Kim James is an employee health nurse at Brookdale Hospital in Brooklyn and member of the New York One & Only Campaign workgroup. Here she talks about her passion for injection safety.
Hello everyone my name is Kim James and I am a nurse practitioner in charge of occupational health at Brookdale hospital. As a nurse practitioner one of my concerns is injection safety, especially among healthcare workers. In doing research for our Informative Day for workers in injection safety, I ran across the CDC’s One and Only Campaign.
In that Campaign I found out and was horrified by the fact that so many consumers have contracted HIV, Hepatitis B and Hepatitis C from healthcare providers. That knowledge so moved me that I have decided to really take action and to do my part to help spread the word and to see if I can in any way contribute to stemming this absolutely unfortunate practice.
I have a saying that I will be “clicking my high heels all over the world” as I try to get this message out.
I like to travel and one of the things I like doing is a little bit of community service when I go to visit. So I plan to share this knowledge every place I go. If anyone will listen to me even for a minute, I‘m going to do the very best I can with my last breath to stem unsafe injection practices that are harming our patients.
Evelyn McKnight is a survivor of the Nebraska outbreak, in which 99 cancer patients contracted Hepatitis C through reuse of an IV bag on multiple patients.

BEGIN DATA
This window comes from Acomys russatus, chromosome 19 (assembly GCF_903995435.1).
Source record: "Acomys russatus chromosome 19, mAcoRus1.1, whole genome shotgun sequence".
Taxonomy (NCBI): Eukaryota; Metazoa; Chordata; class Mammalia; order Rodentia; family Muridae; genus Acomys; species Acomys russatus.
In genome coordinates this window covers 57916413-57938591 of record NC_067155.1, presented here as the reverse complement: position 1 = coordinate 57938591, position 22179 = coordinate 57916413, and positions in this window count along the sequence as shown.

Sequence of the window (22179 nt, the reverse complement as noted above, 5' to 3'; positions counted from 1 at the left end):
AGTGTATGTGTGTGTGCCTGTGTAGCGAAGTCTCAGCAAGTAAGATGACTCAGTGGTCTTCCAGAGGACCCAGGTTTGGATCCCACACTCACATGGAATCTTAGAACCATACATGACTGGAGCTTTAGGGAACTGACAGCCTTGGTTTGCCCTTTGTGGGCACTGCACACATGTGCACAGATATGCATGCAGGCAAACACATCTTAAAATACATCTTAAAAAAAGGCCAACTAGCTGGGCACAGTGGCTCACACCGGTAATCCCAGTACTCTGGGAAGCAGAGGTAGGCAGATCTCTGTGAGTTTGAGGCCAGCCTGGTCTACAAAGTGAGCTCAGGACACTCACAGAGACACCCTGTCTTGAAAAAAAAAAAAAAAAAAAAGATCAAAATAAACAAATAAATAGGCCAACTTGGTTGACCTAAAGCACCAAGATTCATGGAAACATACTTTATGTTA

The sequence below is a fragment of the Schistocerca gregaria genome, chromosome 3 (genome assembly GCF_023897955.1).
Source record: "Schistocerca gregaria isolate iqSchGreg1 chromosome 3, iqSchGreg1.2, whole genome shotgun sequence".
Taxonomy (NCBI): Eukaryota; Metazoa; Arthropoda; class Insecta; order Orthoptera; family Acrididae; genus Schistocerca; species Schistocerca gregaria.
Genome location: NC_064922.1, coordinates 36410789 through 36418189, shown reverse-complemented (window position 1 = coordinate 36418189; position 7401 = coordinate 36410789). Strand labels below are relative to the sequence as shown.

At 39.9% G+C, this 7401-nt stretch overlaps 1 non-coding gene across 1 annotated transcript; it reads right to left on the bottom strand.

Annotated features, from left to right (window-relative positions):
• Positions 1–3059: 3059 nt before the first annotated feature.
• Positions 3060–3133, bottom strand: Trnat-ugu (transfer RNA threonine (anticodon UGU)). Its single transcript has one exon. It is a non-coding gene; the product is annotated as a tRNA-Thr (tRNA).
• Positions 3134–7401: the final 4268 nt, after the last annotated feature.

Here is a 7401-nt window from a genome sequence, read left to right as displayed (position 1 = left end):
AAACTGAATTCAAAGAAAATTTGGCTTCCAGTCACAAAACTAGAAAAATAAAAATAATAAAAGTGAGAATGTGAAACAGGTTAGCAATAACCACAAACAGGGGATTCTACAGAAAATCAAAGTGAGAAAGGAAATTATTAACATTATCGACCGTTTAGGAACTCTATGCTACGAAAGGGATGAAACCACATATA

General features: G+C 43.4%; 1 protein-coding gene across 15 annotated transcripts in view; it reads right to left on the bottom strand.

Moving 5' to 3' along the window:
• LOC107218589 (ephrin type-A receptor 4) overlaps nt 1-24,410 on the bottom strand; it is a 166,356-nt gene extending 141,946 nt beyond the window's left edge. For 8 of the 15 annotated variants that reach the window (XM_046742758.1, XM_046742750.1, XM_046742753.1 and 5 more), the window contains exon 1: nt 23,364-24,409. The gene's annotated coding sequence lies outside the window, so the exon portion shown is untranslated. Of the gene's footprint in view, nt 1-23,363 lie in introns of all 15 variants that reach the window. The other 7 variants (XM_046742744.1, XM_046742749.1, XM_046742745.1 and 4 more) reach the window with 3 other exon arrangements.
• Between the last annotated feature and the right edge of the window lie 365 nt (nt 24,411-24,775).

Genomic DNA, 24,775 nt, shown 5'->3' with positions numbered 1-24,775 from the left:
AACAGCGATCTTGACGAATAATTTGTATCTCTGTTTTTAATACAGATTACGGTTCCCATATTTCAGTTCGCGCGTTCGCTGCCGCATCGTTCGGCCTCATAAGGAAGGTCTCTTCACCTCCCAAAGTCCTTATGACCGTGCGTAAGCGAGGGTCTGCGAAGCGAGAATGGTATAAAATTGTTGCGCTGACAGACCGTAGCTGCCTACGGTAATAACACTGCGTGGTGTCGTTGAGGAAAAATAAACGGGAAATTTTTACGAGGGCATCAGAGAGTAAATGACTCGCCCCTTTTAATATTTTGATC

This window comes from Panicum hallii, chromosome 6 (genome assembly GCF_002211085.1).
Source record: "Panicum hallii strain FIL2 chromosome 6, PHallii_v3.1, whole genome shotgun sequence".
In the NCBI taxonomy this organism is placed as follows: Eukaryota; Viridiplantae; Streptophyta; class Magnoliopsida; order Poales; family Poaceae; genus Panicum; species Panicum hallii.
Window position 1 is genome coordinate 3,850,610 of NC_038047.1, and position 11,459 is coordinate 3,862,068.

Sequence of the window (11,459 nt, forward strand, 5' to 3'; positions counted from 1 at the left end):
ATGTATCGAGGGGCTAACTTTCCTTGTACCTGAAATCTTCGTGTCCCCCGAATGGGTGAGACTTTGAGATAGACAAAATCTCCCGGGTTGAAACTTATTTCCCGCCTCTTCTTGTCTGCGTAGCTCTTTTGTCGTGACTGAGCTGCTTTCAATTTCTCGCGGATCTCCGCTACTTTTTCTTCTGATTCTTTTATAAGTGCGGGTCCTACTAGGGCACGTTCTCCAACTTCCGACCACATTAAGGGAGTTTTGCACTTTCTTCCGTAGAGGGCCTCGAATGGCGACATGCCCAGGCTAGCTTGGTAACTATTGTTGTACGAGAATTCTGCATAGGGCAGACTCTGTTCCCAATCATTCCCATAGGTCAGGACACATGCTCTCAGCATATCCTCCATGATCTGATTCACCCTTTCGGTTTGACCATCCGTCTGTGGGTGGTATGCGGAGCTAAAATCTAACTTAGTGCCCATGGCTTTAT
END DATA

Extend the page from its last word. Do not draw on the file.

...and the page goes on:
One IV Bag, One IV Tubing, and Only One Time
Recently, I had what started out as a minor health situation. But as time went on, I experienced a cascade of health complications which resulted in a not-so-minor situation. I neared dehydration, and I would need IV fluids if my condition continued to deteriorate. The thought of an IV infusion panicked me, and I asked for 24 hours before we began IV fluids.
As I chugged Gatorade, I tried not to think about the last time I had an IV infusion, which was during chemotherapy in 2000. The nurse reused syringes to access a mutidose saline bag. When a nurse used a syringe on a patient with known Hepatitis C and then reused the same syringe to access the IV bag, the IV bag was contaminated. This happened multiple times during the day; in fact, it was found during an investigation by Nebraska Health and Human Services that after a day’s use, the bag was cloudy, pink, with bits of sediment. In this way, 99 Nebraskans contracted Hepatitis C. read more »
Johnny Robertson is a survivor of the 2008 North Carolina outbreak and serves as a member of the North Carolina One and Only Campaign. He recently hosted a house party to talk about injection safety.
Marilee Johnson and Zach Moore of the NC One and Only Campaign with Evelyn and Johnny
We all know it takes a village to raise a child, but it takes a community to prevent an outbreak.
Johnny Robertson is trying to do just that – bring together the community to prevent an outbreak of disease due to unsafe injections. Along with other members of his community, he contracted Hepatitis C from reuse of syringes in a medical office in 2008.